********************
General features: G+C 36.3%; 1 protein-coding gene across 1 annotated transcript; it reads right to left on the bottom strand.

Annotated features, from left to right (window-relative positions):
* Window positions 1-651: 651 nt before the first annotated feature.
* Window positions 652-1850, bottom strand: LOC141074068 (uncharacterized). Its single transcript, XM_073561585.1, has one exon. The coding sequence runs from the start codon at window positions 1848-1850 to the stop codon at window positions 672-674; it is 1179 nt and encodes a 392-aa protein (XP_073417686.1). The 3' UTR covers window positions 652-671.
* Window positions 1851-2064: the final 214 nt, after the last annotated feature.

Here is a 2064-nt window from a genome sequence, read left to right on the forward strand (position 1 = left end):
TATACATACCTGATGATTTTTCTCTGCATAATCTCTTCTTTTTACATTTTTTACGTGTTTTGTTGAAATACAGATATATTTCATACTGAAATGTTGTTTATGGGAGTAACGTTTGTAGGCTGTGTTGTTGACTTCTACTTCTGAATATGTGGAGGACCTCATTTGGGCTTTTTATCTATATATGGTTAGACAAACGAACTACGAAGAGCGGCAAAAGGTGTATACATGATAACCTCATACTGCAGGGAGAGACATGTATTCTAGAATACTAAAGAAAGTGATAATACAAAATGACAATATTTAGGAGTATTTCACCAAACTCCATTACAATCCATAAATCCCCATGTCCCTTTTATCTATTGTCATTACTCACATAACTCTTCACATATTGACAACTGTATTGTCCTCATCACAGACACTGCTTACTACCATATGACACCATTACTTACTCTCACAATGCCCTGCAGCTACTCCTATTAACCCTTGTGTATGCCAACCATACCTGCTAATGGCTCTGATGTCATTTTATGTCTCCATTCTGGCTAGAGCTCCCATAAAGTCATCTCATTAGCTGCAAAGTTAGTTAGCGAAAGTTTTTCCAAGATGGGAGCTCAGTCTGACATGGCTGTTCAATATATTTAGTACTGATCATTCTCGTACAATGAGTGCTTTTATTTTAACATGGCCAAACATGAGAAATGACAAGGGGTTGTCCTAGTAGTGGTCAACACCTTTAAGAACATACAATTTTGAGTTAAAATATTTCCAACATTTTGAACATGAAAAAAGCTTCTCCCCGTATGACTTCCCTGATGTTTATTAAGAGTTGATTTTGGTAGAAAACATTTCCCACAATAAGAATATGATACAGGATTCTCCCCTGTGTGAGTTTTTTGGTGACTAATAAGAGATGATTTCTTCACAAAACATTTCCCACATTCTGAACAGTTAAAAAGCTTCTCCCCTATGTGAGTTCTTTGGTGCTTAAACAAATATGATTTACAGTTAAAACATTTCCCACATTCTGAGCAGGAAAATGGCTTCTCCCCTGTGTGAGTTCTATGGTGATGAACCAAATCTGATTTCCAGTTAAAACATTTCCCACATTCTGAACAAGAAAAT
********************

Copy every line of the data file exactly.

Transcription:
General features: G+C 36.3%; 1 protein-coding gene across 1 annotated transcript; it reads right to left on the bottom strand.

Annotated features, from left to right (window-relative positions):
* Window positions 1-651: 651 nt before the first annotated feature.
* Window positions 652-1850, bottom strand: LOC141074068 (uncharacterized). Its single transcript, XM_073561585.1, has one exon. The coding sequence runs from the start codon at window positions 1848-1850 to the stop codon at window positions 672-674; it is 1179 nt and encodes a 392-aa protein (XP_073417686.1). The 3' UTR covers window positions 652-671.
* Window positions 1851-2064: the final 214 nt, after the last annotated feature.

Here is a 2064-nt window from a genome sequence, read left to right on the forward strand (position 1 = left end):
TATACATACCTGATGATTTTTCTCTGCATAATCTCTTCTTTTTACATTTTTTACGTGTTTTGTTGAAATACAGATATATTTCATACTGAAATGTTGTTTATGGGAGTAACGTTTGTAGGCTGTGTTGTTGACTTCTACTTCTGAATATGTGGAGGACCTCATTTGGGCTTTTTATCTATATATGGTTAGACAAACGAACTACGAAGAGCGGCAAAAGGTGTATACATGATAACCTCATACTGCAGGGAGAGACATGTATTCTAGAATACTAAAGAAAGTGATAATACAAAATGACAATATTTAGGAGTATTTCACCAAACTCCATTACAATCCATAAATCCCCATGTCCCTTTTATCTATTGTCATTACTCACATAACTCTTCACATATTGACAACTGTATTGTCCTCATCACAGACACTGCTTACTACCATATGACACCATTACTTACTCTCACAATGCCCTGCAGCTACTCCTATTAACCCTTGTGTATGCCAACCATACCTGCTAATGGCTCTGATGTCATTTTATGTCTCCATTCTGGCTAGAGCTCCCATAAAGTCATCTCATTAGCTGCAAAGTTAGTTAGCGAAAGTTTTTCCAAGATGGGAGCTCAGTCTGACATGGCTGTTCAATATATTTAGTACTGATCATTCTCGTACAATGAGTGCTTTTATTTTAACATGGCCAAACATGAGAAATGACAAGGGGTTGTCCTAGTAGTGGTCAACACCTTTAAGAACATACAATTTTGAGTTAAAATATTTCCAACATTTTGAACATGAAAAAAGCTTCTCCCCGTATGACTTCCCTGATGTTTATTAAGAGTTGATTTTGGTAGAAAACATTTCCCACAATAAGAATATGATACAGGATTCTCCCCTGTGTGAGTTTTTTGGTGACTAATAAGAGATGATTTCTTCACAAAACATTTCCCACATTCTGAACAGTTAAAAAGCTTCTCCCCTATGTGAGTTCTTTGGTGCTTAAACAAATATGATTTACAGTTAAAACATTTCCCACATTCTGAGCAGGAAAATGGCTTCTCCCCTGTGTGAGTTCTATGGTGATGAACCAAATCTGATTTCCAGTTAAAACATTTCCCACATTCTGAACAAGAAAAT